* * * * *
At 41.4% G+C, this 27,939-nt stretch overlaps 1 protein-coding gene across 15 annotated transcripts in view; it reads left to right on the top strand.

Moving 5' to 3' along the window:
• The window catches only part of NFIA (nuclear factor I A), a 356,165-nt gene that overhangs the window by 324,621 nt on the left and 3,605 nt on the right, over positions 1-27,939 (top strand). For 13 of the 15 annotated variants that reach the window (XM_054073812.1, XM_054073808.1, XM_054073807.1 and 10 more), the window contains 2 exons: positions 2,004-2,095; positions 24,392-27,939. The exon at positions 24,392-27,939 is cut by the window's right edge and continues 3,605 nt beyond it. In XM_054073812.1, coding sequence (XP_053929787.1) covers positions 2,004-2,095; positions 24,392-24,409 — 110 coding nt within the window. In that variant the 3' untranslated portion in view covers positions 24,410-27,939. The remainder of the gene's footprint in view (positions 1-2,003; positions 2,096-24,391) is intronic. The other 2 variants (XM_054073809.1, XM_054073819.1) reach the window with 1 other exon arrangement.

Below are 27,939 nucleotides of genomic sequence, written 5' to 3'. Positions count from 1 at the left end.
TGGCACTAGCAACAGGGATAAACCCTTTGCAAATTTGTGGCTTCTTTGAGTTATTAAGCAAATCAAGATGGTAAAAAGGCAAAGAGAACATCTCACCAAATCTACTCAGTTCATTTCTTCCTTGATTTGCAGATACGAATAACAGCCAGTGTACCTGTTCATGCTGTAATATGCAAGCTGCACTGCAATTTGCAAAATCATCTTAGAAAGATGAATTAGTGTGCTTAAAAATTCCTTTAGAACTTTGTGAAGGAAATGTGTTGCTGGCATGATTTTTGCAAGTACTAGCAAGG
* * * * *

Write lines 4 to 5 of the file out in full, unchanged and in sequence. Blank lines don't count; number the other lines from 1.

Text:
Below are 27,939 nucleotides of genomic sequence, written 5' to 3'. Positions count from 1 at the left end.
TGGCACTAGCAACAGGGATAAACCCTTTGCAAATTTGTGGCTTCTTTGAGTTATTAAGCAAATCAAGATGGTAAAAAGGCAAAGAGAACATCTCACCAAATCTACTCAGTTCATTTCTTCCTTGATTTGCAGATACGAATAACAGCCAGTGTACCTGTTCATGCTGTAATATGCAAGCTGCACTGCAATTTGCAAAATCATCTTAGAAAGATGAATTAGTGTGCTTAAAAATTCCTTTAGAACTTTGTGAAGGAAATGTGTTGCTGGCATGATTTTTGCAAGTACTAGCAAGG